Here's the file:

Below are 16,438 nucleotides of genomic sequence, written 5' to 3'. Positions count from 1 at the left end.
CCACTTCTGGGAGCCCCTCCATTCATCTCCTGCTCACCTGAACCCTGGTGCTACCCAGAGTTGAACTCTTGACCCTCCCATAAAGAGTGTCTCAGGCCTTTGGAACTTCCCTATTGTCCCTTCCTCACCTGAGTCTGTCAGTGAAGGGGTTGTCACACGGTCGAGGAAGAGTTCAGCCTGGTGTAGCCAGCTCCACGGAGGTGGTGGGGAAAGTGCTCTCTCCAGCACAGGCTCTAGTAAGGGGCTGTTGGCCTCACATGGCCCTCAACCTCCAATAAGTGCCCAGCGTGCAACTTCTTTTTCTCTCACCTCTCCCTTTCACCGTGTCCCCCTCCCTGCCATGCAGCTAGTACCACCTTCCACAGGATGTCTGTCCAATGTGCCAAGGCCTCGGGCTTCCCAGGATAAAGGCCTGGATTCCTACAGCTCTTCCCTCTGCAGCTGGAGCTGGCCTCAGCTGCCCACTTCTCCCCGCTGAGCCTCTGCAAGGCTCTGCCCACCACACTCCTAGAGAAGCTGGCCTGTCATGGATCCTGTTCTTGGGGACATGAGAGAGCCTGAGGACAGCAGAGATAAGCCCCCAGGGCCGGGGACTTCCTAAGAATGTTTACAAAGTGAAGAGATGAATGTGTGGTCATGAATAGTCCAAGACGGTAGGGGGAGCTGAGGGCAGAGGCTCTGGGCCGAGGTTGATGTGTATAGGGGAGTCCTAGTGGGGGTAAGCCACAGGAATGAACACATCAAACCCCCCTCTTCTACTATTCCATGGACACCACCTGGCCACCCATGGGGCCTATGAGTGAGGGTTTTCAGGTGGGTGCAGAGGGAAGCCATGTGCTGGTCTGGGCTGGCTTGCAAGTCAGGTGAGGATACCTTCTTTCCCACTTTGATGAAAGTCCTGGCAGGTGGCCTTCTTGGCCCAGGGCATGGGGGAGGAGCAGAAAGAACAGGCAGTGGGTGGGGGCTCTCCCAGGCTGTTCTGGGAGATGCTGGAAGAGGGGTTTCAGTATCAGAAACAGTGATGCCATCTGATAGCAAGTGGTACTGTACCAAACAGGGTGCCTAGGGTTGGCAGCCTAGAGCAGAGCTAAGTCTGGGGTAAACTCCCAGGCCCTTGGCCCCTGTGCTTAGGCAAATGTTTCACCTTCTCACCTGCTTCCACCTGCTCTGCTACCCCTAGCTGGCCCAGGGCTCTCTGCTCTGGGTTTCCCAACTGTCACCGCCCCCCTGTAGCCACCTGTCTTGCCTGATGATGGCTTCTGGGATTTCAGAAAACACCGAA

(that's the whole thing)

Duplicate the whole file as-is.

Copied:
Below are 16,438 nucleotides of genomic sequence, written 5' to 3'. Positions count from 1 at the left end.
CCACTTCTGGGAGCCCCTCCATTCATCTCCTGCTCACCTGAACCCTGGTGCTACCCAGAGTTGAACTCTTGACCCTCCCATAAAGAGTGTCTCAGGCCTTTGGAACTTCCCTATTGTCCCTTCCTCACCTGAGTCTGTCAGTGAAGGGGTTGTCACACGGTCGAGGAAGAGTTCAGCCTGGTGTAGCCAGCTCCACGGAGGTGGTGGGGAAAGTGCTCTCTCCAGCACAGGCTCTAGTAAGGGGCTGTTGGCCTCACATGGCCCTCAACCTCCAATAAGTGCCCAGCGTGCAACTTCTTTTTCTCTCACCTCTCCCTTTCACCGTGTCCCCCTCCCTGCCATGCAGCTAGTACCACCTTCCACAGGATGTCTGTCCAATGTGCCAAGGCCTCGGGCTTCCCAGGATAAAGGCCTGGATTCCTACAGCTCTTCCCTCTGCAGCTGGAGCTGGCCTCAGCTGCCCACTTCTCCCCGCTGAGCCTCTGCAAGGCTCTGCCCACCACACTCCTAGAGAAGCTGGCCTGTCATGGATCCTGTTCTTGGGGACATGAGAGAGCCTGAGGACAGCAGAGATAAGCCCCCAGGGCCGGGGACTTCCTAAGAATGTTTACAAAGTGAAGAGATGAATGTGTGGTCATGAATAGTCCAAGACGGTAGGGGGAGCTGAGGGCAGAGGCTCTGGGCCGAGGTTGATGTGTATAGGGGAGTCCTAGTGGGGGTAAGCCACAGGAATGAACACATCAAACCCCCCTCTTCTACTATTCCATGGACACCACCTGGCCACCCATGGGGCCTATGAGTGAGGGTTTTCAGGTGGGTGCAGAGGGAAGCCATGTGCTGGTCTGGGCTGGCTTGCAAGTCAGGTGAGGATACCTTCTTTCCCACTTTGATGAAAGTCCTGGCAGGTGGCCTTCTTGGCCCAGGGCATGGGGGAGGAGCAGAAAGAACAGGCAGTGGGTGGGGGCTCTCCCAGGCTGTTCTGGGAGATGCTGGAAGAGGGGTTTCAGTATCAGAAACAGTGATGCCATCTGATAGCAAGTGGTACTGTACCAAACAGGGTGCCTAGGGTTGGCAGCCTAGAGCAGAGCTAAGTCTGGGGTAAACTCCCAGGCCCTTGGCCCCTGTGCTTAGGCAAATGTTTCACCTTCTCACCTGCTTCCACCTGCTCTGCTACCCCTAGCTGGCCCAGGGCTCTCTGCTCTGGGTTTCCCAACTGTCACCGCCCCCCTGTAGCCACCTGTCTTGCCTGATGATGGCTTCTGGGATTTCAGAAAACACCGAA